• Research supervision of Shafiaa AlGhamdi. The PhD research project entitled 'The impact of mashrabiya on building energy performance and scial cultural aspects in hot climates'.
  • Research supervision of Asem AlBunni. The PhD research project entitled ‘The exploitation of Building Information Modelling within sustainable architectural intervention processes of existing buildings’.
  • Research supervision of Nagah Ali. The PhD research project entitled ‘A framework for designing energy efficient dwellings satisfying social-cultural needs in hot climates'.
  • Research supervision for Elena Kalcheva. The PhD research project entitled ‘Enhancing quality of life in residential high-rises: Sustainable design responses’.

 

 

 

 

 

Externally funded research grants information

New Technology Institute, NTI, Energy & Environment proposal. The funding was for the purchase of equipment and softwares that were used directly for the delivery of education and training to students (2004 and 2005). This was collaboration with the Institute of Energy and Sustainable Development (IESD).

EPSRC-funded research proposal entitled ‘Human Body Convection and Radiation Measurement for Typical Indoor Environments and Conditions’. The project was collaboration with Loughborough University (1999-2002).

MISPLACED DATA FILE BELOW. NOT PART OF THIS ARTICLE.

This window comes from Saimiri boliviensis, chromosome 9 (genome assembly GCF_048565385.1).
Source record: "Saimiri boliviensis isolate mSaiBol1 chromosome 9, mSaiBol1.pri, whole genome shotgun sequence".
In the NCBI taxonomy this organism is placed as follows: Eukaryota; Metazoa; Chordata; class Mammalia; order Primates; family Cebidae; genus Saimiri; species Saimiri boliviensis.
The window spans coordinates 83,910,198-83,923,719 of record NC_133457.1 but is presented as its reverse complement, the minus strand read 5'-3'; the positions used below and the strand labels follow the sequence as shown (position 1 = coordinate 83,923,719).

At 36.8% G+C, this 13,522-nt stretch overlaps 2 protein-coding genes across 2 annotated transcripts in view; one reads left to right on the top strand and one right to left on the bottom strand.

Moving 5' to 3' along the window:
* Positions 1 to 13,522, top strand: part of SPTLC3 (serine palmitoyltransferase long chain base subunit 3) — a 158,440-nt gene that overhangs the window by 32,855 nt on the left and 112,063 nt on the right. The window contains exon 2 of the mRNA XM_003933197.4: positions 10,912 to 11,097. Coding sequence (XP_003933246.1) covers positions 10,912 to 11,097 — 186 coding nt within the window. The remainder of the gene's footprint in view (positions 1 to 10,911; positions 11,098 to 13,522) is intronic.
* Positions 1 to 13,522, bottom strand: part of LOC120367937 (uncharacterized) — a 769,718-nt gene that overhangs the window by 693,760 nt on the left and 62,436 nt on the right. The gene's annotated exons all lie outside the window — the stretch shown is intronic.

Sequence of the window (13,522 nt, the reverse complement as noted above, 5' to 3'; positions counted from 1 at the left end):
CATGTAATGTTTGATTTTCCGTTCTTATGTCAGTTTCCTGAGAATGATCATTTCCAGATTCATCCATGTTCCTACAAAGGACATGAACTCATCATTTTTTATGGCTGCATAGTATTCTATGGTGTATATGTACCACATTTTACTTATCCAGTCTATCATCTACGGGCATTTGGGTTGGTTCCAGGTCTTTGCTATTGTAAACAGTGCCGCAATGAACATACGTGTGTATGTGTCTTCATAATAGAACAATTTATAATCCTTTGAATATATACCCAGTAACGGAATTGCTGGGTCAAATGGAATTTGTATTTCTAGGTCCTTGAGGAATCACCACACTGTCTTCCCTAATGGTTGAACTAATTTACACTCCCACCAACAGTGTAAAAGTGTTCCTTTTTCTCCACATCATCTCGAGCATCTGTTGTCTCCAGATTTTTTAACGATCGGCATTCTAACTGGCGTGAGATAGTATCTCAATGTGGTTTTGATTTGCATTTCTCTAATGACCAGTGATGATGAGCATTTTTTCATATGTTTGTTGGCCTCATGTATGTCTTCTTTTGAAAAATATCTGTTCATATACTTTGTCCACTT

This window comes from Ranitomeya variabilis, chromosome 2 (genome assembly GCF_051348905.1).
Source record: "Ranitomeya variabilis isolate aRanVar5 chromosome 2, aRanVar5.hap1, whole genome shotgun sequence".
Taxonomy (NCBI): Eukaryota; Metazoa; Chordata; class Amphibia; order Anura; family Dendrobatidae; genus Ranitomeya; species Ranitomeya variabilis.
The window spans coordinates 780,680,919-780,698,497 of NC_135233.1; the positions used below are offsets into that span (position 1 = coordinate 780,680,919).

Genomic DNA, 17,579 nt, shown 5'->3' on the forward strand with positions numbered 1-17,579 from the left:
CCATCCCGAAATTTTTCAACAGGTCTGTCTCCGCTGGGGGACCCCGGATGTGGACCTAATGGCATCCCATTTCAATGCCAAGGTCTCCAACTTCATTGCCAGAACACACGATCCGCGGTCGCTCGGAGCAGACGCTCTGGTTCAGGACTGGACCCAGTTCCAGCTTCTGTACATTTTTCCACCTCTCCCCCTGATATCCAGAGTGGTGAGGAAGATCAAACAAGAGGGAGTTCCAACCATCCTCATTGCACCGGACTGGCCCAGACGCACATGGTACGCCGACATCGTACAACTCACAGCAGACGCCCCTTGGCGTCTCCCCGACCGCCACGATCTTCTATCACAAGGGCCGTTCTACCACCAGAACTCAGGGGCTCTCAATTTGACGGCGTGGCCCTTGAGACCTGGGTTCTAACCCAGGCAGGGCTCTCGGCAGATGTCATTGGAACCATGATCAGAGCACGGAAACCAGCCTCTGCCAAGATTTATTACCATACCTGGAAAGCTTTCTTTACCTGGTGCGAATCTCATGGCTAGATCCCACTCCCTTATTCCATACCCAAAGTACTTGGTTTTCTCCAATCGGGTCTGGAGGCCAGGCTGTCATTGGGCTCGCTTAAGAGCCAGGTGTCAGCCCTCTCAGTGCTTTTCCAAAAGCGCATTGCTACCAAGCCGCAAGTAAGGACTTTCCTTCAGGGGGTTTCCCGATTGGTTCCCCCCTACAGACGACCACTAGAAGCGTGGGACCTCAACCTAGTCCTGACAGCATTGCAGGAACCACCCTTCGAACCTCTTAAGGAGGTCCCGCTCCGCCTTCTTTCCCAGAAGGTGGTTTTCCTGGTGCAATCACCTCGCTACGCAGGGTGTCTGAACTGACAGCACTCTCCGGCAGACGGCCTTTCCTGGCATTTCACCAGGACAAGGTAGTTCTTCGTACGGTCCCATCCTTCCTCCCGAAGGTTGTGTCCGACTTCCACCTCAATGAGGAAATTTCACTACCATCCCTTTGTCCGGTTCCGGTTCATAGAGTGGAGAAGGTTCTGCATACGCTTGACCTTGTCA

Internally funded research project information

  • Proof-of-principle (PoP) grant ‘Investigation into evaporative coolers for controlling legionella bacteria using innovative catalyst technology’, (approx. £19k, 2015-2016)
  • A joined University and CARA PhD tuition fees award was secured to investigate ‘The development of a new computer model for generating architectural spatial formations’ (approx. £7k, 2014-2017).
  • Frontrunner placements ‘Microbial indoor air quality in lecture theatres’, (approx. £700, 4 August 2014-3 May 2015.
  • A University PhD Full Bursary studentship was secured to investigate ‘Enhancing quality of life in residential high-rises: Sustainable design responses’ (approx. £57k, 2014-2017).
  • A University PhD tuition fees award was secured to investigate ‘Design for adapting to climate change for sustainable buildings’ (approx. £13k; Oct’13-Oct’16).
  • A University PhD studentship was secured to assess ‘the contribution of household dust in SVOC contamination for indoor environments’ (approx £30k, 2002-2005).
  • A University PhD studentship was secured to assess ‘stabilising airflows in chilled ceiling/ displacement ventilation environments’ (approx £30k, 2001-2004).

Professional esteem indicators